The Medieval Mudejar Craftsmen of Teruel Cathedral


Groundbreaking for Teruel Cathedral in Aragon, Spain, was in 1171 with consecration around 400 years later. Much of the construction and artwork was done by mudejar craftsmen. The nave has a wonderful coffered ceiling decorated with carvings and painted in saturated colors of red, blue, yellow, orange, green and black.


One of the painted horizontal supports features the woodworkers of the cathedral:


Here is a closer look at this lively group:


The carpenter in the middle row on the left is carving one of the eagles that decorate the ends of many of the beams.


The very limber toastmaster is smack in the middle and his buddy, to the right, is motioning for a round. Note the snappy striped outfits of the carpenters. The artists that painted the carpenters did not leave themselves out. They are shown, in more sober dress, in another section and in this panel are either being offered more paint or a refreshing drink.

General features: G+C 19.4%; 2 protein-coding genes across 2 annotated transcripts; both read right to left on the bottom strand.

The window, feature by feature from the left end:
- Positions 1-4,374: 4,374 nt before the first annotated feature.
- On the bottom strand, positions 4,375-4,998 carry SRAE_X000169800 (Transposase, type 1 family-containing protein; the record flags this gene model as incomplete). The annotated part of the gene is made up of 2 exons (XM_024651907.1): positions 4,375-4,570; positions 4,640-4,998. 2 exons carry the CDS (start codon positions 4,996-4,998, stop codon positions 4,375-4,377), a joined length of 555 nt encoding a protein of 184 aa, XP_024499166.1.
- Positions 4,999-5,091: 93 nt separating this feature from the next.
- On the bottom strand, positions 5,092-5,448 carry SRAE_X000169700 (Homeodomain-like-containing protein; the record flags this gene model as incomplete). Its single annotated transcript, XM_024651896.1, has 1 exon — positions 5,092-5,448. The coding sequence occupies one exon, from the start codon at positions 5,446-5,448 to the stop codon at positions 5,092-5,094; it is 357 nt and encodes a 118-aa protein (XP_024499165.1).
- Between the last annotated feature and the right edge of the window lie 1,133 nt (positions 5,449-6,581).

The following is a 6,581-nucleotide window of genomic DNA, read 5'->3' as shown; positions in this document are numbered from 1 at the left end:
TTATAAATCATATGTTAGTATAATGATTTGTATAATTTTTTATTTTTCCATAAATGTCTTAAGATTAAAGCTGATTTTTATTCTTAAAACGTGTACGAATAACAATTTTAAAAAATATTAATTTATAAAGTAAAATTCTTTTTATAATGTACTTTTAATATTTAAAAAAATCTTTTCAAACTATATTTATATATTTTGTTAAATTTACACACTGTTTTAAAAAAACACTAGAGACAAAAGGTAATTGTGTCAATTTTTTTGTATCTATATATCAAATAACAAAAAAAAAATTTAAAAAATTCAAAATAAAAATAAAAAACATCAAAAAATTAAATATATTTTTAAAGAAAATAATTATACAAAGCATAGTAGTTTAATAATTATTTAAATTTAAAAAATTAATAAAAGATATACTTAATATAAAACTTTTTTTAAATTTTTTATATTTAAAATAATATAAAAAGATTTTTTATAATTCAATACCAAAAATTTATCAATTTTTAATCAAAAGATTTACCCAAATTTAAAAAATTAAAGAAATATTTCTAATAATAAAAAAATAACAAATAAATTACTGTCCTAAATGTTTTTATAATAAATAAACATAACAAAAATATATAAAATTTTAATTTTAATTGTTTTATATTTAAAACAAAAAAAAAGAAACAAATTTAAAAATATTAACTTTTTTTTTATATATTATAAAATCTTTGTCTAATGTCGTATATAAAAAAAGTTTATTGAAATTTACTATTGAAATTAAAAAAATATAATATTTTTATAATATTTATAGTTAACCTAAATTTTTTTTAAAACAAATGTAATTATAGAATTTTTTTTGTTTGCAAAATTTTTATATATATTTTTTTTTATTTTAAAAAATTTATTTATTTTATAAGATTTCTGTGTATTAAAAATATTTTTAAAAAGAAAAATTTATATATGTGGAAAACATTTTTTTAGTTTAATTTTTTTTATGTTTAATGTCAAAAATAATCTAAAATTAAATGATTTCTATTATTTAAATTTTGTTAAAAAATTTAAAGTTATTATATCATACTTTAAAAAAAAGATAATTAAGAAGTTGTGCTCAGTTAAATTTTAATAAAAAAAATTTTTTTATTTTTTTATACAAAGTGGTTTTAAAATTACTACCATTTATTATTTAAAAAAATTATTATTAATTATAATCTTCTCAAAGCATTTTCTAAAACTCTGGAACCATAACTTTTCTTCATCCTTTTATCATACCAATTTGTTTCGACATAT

Many cathedrals and other buildings, great and small, have depictions of the community of craftsmen that worked to construct those buildings. They can be seen in stone carvings, painted panels, stained glass windows and misericords, and they are mostly anonymous. I like to think that somewhere in each carving or painting a small set of initials or a symbol has been left by the artisan.

Many more images and the history of the cathedral can be found at the Spanish-language site:

Also, those red, yellow and blue striped shop aprons are a trend waiting to happen.

— Suzanne Ellison

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2 Responses to The Medieval Mudejar Craftsmen of Teruel Cathedral

  1. I absolutely love this sort of thing. The artisans showing a bit of themselves in real life. Thank you for this one.

  2. John Hippe says:

    Great pictures. Thanks. Very fascinating to see life and woodworking depicted from that time.

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